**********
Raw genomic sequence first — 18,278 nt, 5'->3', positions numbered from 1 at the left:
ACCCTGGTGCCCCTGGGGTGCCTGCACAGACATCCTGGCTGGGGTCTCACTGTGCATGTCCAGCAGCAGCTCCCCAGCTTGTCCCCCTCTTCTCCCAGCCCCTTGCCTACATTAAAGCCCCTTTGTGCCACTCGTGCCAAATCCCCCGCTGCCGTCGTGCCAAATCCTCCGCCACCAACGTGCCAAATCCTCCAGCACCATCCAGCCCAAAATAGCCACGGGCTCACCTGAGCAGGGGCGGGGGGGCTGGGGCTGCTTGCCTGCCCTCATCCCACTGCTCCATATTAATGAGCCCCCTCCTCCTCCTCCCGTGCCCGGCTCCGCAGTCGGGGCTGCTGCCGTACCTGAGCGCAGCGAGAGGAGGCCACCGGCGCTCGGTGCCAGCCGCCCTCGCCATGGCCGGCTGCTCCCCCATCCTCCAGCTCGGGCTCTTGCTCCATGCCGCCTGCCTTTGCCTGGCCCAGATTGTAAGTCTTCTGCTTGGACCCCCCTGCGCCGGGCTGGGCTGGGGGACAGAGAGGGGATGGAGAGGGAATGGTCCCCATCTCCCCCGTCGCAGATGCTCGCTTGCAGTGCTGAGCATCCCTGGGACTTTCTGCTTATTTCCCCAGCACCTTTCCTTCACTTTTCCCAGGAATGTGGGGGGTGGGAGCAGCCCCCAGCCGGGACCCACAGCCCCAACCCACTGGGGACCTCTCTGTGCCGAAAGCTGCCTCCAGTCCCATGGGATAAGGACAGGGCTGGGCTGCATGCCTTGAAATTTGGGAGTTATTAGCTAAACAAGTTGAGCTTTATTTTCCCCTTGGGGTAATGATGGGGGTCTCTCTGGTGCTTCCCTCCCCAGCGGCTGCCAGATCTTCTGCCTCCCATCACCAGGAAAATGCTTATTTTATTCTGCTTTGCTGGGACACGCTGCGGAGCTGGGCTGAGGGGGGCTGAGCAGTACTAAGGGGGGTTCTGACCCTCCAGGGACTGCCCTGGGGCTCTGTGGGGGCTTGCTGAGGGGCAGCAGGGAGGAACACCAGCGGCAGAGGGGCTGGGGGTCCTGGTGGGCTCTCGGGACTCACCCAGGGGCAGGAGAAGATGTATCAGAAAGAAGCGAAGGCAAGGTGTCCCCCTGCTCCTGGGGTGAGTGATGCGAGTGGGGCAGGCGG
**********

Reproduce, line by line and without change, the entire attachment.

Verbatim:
Raw genomic sequence first — 18,278 nt, 5'->3', positions numbered from 1 at the left:
ACCCTGGTGCCCCTGGGGTGCCTGCACAGACATCCTGGCTGGGGTCTCACTGTGCATGTCCAGCAGCAGCTCCCCAGCTTGTCCCCCTCTTCTCCCAGCCCCTTGCCTACATTAAAGCCCCTTTGTGCCACTCGTGCCAAATCCCCCGCTGCCGTCGTGCCAAATCCTCCGCCACCAACGTGCCAAATCCTCCAGCACCATCCAGCCCAAAATAGCCACGGGCTCACCTGAGCAGGGGCGGGGGGGCTGGGGCTGCTTGCCTGCCCTCATCCCACTGCTCCATATTAATGAGCCCCCTCCTCCTCCTCCCGTGCCCGGCTCCGCAGTCGGGGCTGCTGCCGTACCTGAGCGCAGCGAGAGGAGGCCACCGGCGCTCGGTGCCAGCCGCCCTCGCCATGGCCGGCTGCTCCCCCATCCTCCAGCTCGGGCTCTTGCTCCATGCCGCCTGCCTTTGCCTGGCCCAGATTGTAAGTCTTCTGCTTGGACCCCCCTGCGCCGGGCTGGGCTGGGGGACAGAGAGGGGATGGAGAGGGAATGGTCCCCATCTCCCCCGTCGCAGATGCTCGCTTGCAGTGCTGAGCATCCCTGGGACTTTCTGCTTATTTCCCCAGCACCTTTCCTTCACTTTTCCCAGGAATGTGGGGGGTGGGAGCAGCCCCCAGCCGGGACCCACAGCCCCAACCCACTGGGGACCTCTCTGTGCCGAAAGCTGCCTCCAGTCCCATGGGATAAGGACAGGGCTGGGCTGCATGCCTTGAAATTTGGGAGTTATTAGCTAAACAAGTTGAGCTTTATTTTCCCCTTGGGGTAATGATGGGGGTCTCTCTGGTGCTTCCCTCCCCAGCGGCTGCCAGATCTTCTGCCTCCCATCACCAGGAAAATGCTTATTTTATTCTGCTTTGCTGGGACACGCTGCGGAGCTGGGCTGAGGGGGGCTGAGCAGTACTAAGGGGGGTTCTGACCCTCCAGGGACTGCCCTGGGGCTCTGTGGGGGCTTGCTGAGGGGCAGCAGGGAGGAACACCAGCGGCAGAGGGGCTGGGGGTCCTGGTGGGCTCTCGGGACTCACCCAGGGGCAGGAGAAGATGTATCAGAAAGAAGCGAAGGCAAGGTGTCCCCCTGCTCCTGGGGTGAGTGATGCGAGTGGGGCAGGCGG